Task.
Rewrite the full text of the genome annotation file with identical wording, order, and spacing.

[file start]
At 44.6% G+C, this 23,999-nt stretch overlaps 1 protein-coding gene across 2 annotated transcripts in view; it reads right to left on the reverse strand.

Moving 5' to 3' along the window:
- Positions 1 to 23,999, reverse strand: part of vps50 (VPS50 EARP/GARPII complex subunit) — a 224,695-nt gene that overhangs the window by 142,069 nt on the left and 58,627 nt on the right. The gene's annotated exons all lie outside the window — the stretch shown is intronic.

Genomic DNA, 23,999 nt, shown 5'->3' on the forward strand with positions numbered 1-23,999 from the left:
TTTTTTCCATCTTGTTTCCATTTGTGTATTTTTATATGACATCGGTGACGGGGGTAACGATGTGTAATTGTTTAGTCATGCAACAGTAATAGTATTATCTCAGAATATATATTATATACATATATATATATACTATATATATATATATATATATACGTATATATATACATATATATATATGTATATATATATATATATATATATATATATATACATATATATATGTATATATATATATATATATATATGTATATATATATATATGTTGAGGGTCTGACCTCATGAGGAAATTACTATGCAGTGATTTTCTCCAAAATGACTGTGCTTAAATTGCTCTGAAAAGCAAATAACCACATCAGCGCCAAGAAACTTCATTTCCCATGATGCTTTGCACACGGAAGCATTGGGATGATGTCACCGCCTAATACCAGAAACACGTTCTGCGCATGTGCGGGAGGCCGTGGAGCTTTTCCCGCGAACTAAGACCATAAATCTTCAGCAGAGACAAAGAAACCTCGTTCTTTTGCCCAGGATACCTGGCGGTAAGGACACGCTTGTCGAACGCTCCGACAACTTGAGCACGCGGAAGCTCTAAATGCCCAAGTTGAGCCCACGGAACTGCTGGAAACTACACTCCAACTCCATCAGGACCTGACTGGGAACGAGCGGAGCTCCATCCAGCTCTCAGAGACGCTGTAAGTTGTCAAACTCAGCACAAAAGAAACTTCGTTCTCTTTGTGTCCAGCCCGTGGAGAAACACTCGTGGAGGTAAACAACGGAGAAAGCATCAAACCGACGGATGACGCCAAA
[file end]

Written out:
At 44.6% G+C, this 23,999-nt stretch overlaps 1 protein-coding gene across 2 annotated transcripts in view; it reads right to left on the reverse strand.

Moving 5' to 3' along the window:
- Positions 1 to 23,999, reverse strand: part of vps50 (VPS50 EARP/GARPII complex subunit) — a 224,695-nt gene that overhangs the window by 142,069 nt on the left and 58,627 nt on the right. The gene's annotated exons all lie outside the window — the stretch shown is intronic.

Genomic DNA, 23,999 nt, shown 5'->3' on the forward strand with positions numbered 1-23,999 from the left:
TTTTTTCCATCTTGTTTCCATTTGTGTATTTTTATATGACATCGGTGACGGGGGTAACGATGTGTAATTGTTTAGTCATGCAACAGTAATAGTATTATCTCAGAATATATATTATATACATATATATATATACTATATATATATATATATATATACGTATATATATACATATATATATATGTATATATATATATATATATATATATATATATACATATATATATGTATATATATATATATATATATATGTATATATATATATATGTTGAGGGTCTGACCTCATGAGGAAATTACTATGCAGTGATTTTCTCCAAAATGACTGTGCTTAAATTGCTCTGAAAAGCAAATAACCACATCAGCGCCAAGAAACTTCATTTCCCATGATGCTTTGCACACGGAAGCATTGGGATGATGTCACCGCCTAATACCAGAAACACGTTCTGCGCATGTGCGGGAGGCCGTGGAGCTTTTCCCGCGAACTAAGACCATAAATCTTCAGCAGAGACAAAGAAACCTCGTTCTTTTGCCCAGGATACCTGGCGGTAAGGACACGCTTGTCGAACGCTCCGACAACTTGAGCACGCGGAAGCTCTAAATGCCCAAGTTGAGCCCACGGAACTGCTGGAAACTACACTCCAACTCCATCAGGACCTGACTGGGAACGAGCGGAGCTCCATCCAGCTCTCAGAGACGCTGTAAGTTGTCAAACTCAGCACAAAAGAAACTTCGTTCTCTTTGTGTCCAGCCCGTGGAGAAACACTCGTGGAGGTAAACAACGGAGAAAGCATCAAACCGACGGATGACGCCAAA